As the idea is to save this values in scope of parent function. And you might replace the letters like this

const letters = document.getElementById("dword").textContent.split('');
letters[i] = dummy;
document.getElementById("dword").textContent = letters.join('');

You are using bad variable names and a lot of global variables, it might be a good practice to work of this. I recommend reading a book on general programming, something like https://www.amazon.com/Code-Complete-Practical-Handbook-Construction/dp/0735619670 and something more specific to javascript (to get the concept of scopes) https://www.manning.com/books/secrets-of-the-javascript-ninja

    <!DOCTYPE html>
    <html>

      <head>
        <title>Story</title>
        <script data-require="jquery@*" data-semver="3.1.1" src="https://ajax.googleapis.com/ajax/libs/jquery/3.1.1/jquery.min.js"></script>
        <style>
            /*body {
                font-family: Calibri;
                font-size: 13.5pt;
                margin-left: 5px;
                color: black;
            }*/

            #aa{
                border: 1px solid black;
            }

            /*.in2{
                width: 300px;
                height: 630px;
                border: 0px solid white;
                background-color: white;
                color: white;
                font-family: Arial;
                font-size: 25pt;
            }*/
        </style>
        <script src="jquery-3.2.1.js"></script>
        <script type="text/javascript">
            var word = "" //word variable
            var wLength = 0 //word length variable
            var dummy = "" //letter guessed
            var dm = new Array(26)


            $(document).ready(function(){
                $("input.in2").hide()
            })

            $(document).ready(function(){
                $("input.bi2").hide()
            })

            function doGetWord(){
                word = F.gword.value;
                wLength = word.length;
                for(var i = 0; i < wLength; i++){
                    document.getElementById("dword").innerHTML += "_ "
                }
                $("input.wordi").hide()
                $("input.bi").hide()
                $("input.in2").show()
                $("input.bi2").show()
            }

            function doGuess(){
                dummy = F.t.value
                if(dummy.length > 1){
                    dummy = ""
                    F.t.value = ""
                }
                else{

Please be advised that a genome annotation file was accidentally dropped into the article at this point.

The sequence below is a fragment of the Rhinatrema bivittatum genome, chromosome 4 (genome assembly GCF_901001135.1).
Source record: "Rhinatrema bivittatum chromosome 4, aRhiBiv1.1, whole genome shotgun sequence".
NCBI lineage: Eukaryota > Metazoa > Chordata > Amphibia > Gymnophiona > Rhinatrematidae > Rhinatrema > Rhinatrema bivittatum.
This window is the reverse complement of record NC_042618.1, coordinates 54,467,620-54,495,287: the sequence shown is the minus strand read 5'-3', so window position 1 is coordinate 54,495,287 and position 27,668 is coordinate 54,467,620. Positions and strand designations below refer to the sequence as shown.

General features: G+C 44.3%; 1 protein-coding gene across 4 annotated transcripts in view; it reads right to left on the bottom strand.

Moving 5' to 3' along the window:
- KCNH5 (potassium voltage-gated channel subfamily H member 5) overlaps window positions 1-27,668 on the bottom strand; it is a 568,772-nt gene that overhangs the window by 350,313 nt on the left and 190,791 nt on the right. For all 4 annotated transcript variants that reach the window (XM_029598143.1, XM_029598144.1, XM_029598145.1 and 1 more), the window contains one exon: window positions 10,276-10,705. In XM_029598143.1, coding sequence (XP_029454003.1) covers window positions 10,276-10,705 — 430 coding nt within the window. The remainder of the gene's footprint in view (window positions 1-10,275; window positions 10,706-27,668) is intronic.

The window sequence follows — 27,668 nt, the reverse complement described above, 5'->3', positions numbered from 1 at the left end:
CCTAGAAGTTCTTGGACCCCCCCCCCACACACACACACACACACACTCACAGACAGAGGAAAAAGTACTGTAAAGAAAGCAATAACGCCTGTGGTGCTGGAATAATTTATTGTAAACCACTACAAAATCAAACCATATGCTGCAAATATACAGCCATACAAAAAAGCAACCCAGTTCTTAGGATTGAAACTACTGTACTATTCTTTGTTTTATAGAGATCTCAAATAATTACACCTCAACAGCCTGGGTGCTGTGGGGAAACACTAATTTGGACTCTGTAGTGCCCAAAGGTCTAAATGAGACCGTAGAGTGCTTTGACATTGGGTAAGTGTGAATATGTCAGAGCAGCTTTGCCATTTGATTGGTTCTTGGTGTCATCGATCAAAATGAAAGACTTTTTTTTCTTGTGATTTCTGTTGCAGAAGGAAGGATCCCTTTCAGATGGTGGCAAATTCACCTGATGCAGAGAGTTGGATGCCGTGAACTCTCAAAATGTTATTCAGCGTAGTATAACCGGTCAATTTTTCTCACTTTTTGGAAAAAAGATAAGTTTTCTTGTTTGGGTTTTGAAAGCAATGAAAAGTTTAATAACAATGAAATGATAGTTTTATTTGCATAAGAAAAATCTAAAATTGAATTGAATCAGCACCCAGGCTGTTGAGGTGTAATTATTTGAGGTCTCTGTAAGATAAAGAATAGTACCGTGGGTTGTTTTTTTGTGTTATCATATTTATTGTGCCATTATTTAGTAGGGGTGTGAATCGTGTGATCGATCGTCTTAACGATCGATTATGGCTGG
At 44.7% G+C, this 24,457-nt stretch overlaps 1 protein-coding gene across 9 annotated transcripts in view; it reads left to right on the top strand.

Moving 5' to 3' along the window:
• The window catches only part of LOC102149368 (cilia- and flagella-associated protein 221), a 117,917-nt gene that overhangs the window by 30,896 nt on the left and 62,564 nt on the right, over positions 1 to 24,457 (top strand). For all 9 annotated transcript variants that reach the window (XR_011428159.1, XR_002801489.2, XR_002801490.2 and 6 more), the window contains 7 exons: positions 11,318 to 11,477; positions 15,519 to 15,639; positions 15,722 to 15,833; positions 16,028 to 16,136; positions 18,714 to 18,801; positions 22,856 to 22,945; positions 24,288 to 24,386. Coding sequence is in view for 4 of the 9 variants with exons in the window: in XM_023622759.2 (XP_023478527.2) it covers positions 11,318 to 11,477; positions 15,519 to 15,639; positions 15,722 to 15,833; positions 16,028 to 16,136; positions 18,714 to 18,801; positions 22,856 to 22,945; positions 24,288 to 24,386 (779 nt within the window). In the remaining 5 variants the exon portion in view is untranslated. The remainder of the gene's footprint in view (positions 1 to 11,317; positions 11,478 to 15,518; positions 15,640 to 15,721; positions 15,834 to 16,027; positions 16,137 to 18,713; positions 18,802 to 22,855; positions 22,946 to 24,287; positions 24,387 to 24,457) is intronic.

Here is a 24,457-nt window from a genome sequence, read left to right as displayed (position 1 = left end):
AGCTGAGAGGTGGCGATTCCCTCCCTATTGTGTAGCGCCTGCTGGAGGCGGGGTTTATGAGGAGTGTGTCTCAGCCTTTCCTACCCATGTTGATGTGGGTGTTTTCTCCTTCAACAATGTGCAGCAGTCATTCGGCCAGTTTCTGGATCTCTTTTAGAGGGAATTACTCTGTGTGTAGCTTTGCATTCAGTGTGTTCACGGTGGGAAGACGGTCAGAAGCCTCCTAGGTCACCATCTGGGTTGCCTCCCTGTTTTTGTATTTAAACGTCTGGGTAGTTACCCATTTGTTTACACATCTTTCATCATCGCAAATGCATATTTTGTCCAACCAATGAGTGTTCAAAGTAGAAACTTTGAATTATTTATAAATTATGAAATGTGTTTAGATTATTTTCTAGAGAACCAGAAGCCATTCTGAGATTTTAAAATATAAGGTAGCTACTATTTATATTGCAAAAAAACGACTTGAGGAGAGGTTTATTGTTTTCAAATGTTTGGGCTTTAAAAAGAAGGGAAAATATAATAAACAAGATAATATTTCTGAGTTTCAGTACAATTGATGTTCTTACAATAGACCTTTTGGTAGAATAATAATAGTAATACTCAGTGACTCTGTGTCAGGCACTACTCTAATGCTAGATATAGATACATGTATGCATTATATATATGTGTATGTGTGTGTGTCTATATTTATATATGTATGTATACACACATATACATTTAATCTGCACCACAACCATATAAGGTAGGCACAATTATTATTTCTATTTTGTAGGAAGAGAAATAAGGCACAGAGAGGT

F.t.value = ""
                    alp = ["a","b","c","d","e","f","g","h","i","j","k","l","m","n","o","p","q","r","s","t","u","v","w","x","y","z"];
                    dd = dummy.toString()
                    window["cl" + dd]
                    if(window["cl" + dd] == false){
                        alert("Letter already used, please try again with another letter")
                        dummy = ""
                        F.t.value = ""
                    }
                    else{
                        window["cl" + dd] = false
                        F.t.value = ""
                        doGuessWord();
                    }
                }
            }

            function doGuessWord(){
                const letters = document.getElementById("dword").textContent.split(' ');
                for(i = 0; i < wLength; i++){
                    if(dummy === word.charAt(i)) {
                        letters[i] = dummy;
                    }
                }
                document.getElementById("dword").textContent = letters.join(' ');
            }
        </script>
      </head>

      <body>
        <form name="F">
          <input type="text" name="gword" class="wordi" />
          <input type="text" name="t" class="in2" />
          <input type="button" name="b" value="do" onclick="doGetWord()" class="bi" />
          <input type="button" name="b2" value="do" onclick="doGuess()" class="bi2" />
          <div id="dword"></div>
        </form>
      </body>

    </html>

by anonymous   2017-08-20

For decades programmers have often spent time making software worse by applying practices they don't understand, rather than learning why that practice is good. The use of certain tools/keywords/frameworkes can make a programmer feel sophisticated, when they're just screwing things up. Some common examples:

  • Throwing in lots of try/catch/finally blocks can make a programmer feel like they have an error handling scheme, when in fact they don't.
  • Replacing sql with stored procedures can make programmers feel like they have a data access layer that magically gives them efficiency, reuseability, encapsulation, when in fact they don't.
  • Using classes makes many programmers believe they're engaging in object oriented programming, when in fact they aren't (or are only scratching the surface of OO).

This list could go on forever. This tendency has always been around and always will be, because we humans always look for shortcuts. We see this a lot with patterns now because patterns are currently popular. The root problem is the same: developers not having a respect for how complicated software development is, and thinking a blindly implemented pattern or practice is a substitute for learning and humility.

The solution? Difficult to say. You can't go to wrong though handing a junior developer Code Complete or some such, to help them understand this is all about applying principles to particular situations, and that great developers keep it simple.

by Yuval F   2017-08-20

For decision tables, please see my answer to this question, or better still read chapter 18 in Code Complete 2.

by anonymous   2017-08-20

You might wnat to check out The Definitive C++ Book Guide and List

For your purposes I would especially recommend:

They are not in particular order, also you might want to read and code something in between them.

(Note: As noted by @John Dibling the Boost book might be a bit out of date, I do not have experience with that one myself)

by anonymous   2017-08-20

I'm going to go out on a limb here and suggest that you write some code.

Read Code Complete. Look at other questions about this topic here at StackOverflow. Find an open source project and contribute to it. Start your own pet project that focuses on the skills you're interested in.

When to use Design patterns
How to get into C# Open Source projects